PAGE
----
Photos courtesy of Abigail Nalesnik and Kendra Lynn
January 30, 2023
UD graduate student is spending the summer in Hawaii studying the Kīlauea volcano
In second grade, Abigail Nalesnik worked on a volcano project for school and said it sparked a lifelong love of volcanoes. However, as a student at Salisbury University living on the east coast of Maryland, Nalesnik wasn’t sure it would be possible to study volcanoes until she started applying to graduate schools and Jessica Warren’s Mantle Processes Group at the university of Delaware attended.
Coincidentally, Warren, an associate professor in the Department of Earth Sciences, had a postdoctoral researcher at the time named Kendra J. Lynn, who is now an associate professor in the Department of Earth Sciences. Warren and Lynn had received a grant from the National Science Foundation to conduct geochemical research at Kīlauea, and by working with Lynn and Warren, Nalesnik was able to expand the original scope of this project and develop a research project related to the physical volcanology – the study of the processes and deposits of volcanic eruptions.
This physical volcanology work enabled Nalesnik to travel to the island of Hawaii and stay in Hawaii Volcanoes National Park to study Kīlauea Volcano, the world’s most active volcanic system, in September 2021. In the summer of 2022, Nalesnik was able to return to Hawaii and continues her research.
Nalesnik will present the results of her research in two papers at the International Association of Volcanology and Chemistry of the Earth’s Interior conference, taking place in New Zealand from Monday 30 January to Friday 3 February.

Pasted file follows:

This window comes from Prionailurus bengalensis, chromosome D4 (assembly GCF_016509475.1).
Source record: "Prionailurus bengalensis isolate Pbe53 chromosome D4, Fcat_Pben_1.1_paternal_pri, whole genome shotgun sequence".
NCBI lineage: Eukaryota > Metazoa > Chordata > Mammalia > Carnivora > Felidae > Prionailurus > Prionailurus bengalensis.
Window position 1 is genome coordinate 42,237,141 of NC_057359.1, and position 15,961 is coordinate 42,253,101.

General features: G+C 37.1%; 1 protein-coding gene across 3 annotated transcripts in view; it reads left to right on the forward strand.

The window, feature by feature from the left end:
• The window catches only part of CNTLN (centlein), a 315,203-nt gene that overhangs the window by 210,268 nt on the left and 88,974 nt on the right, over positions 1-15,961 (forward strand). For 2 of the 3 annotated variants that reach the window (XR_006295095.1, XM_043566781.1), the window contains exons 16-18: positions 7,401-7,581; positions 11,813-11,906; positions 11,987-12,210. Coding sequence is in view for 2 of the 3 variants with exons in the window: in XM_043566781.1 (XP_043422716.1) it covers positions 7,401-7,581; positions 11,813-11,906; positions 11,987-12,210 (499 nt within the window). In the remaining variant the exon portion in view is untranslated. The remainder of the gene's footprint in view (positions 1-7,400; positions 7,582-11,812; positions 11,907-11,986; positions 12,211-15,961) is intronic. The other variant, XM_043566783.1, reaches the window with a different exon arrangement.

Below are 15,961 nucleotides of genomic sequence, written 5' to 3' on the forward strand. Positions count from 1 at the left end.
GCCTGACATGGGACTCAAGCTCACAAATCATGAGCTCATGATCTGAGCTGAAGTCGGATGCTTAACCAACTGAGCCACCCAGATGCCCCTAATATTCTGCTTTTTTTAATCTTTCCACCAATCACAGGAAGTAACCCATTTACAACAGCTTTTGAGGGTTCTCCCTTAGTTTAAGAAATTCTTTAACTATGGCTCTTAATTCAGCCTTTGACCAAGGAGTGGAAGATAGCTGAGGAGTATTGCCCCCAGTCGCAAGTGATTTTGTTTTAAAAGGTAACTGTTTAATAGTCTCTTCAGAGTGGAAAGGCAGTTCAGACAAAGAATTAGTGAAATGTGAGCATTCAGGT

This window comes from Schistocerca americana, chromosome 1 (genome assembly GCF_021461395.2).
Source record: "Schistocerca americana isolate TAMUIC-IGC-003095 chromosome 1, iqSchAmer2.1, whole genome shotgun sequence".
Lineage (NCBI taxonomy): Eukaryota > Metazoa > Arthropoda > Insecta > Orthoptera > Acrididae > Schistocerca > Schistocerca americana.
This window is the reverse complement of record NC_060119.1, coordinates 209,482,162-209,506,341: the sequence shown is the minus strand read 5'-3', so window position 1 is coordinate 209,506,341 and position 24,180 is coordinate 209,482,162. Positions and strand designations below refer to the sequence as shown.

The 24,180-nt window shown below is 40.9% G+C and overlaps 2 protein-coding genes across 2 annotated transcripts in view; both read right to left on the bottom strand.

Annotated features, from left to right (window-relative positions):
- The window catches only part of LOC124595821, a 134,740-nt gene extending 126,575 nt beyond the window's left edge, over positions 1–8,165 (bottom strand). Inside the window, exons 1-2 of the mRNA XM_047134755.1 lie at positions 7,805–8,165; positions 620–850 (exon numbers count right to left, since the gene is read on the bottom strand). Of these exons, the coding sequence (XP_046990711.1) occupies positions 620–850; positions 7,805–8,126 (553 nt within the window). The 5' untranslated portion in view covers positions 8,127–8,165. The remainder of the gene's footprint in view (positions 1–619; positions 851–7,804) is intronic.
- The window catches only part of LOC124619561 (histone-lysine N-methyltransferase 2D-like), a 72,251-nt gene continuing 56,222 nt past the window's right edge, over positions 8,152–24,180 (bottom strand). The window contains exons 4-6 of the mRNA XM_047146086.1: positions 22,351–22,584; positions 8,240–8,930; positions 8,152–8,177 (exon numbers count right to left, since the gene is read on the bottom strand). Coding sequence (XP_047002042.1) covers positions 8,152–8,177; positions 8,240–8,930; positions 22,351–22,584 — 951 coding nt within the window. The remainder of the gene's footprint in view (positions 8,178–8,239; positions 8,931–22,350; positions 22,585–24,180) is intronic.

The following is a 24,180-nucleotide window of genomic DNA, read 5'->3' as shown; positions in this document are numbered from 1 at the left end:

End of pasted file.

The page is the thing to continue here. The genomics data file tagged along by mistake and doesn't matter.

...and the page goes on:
During the summer, Nalesnik worked in coordination with the United States Geological Survey’s (USGS) Hawaiian Volcano Observatory (HVO), which allowed her to continue her collaboration with Lynn, who now works as a research geologist at HVO, serving as a valuable resource and mentor to Nalesnik in the project.
The first time Nalesnik actually saw a volcano in person was during her field research in 2021.
“All I had been working on up to that point were these tiny grains that were being deposited by Kīlauea,” Nalesnik said. “Going up for the first time was amazing. My advisor told me some of the history and background and I just stood there for a second and it was a very emotional experience.”
Nalesnik’s work involves studying how volcanic tephra deposits – small boulders – fall around the volcano. In particular, she works on prehistoric explosive eruptions of the Kīlauea Volcano, which currently exhibits long-lived lava flows known as effusive eruptions, but has a history of periods of explosive and highly hazardous eruptions.
“These eruptions are orders of magnitude more powerful than any eruptions documented since the HVO’s inception or described after the arrival of western visitors in the late 18th century,” Nalesnik said. “These periods have hardly been studied and are still very poorly understood.”
Nalesnik’s research focuses on the geochemistry of tephra volcanic particles, fragments formed during a volcanic eruption that range in size from ash to material more than a meter in size. Using laboratory equipment at UD, Nalesnik collects the trace element concentrations and then uses models to determine what conditions led to the explosive eruptions.
“I also use physical volcanology to understand the intensity of the eruptions and what types of hazards we can expect for Hawaii today,” Nalesnik said. “An explosive eruption taking place today would have devastating effects on human health, livestock and agriculture, island economies and air travel.”
In 2021, she conducted research for a total of five weeks at five different field locations. She said looking at where a deposit is located can help determine everything from the size of a volcanic eruption to the direction the wind was moving when a particular piece of tephra was deposited.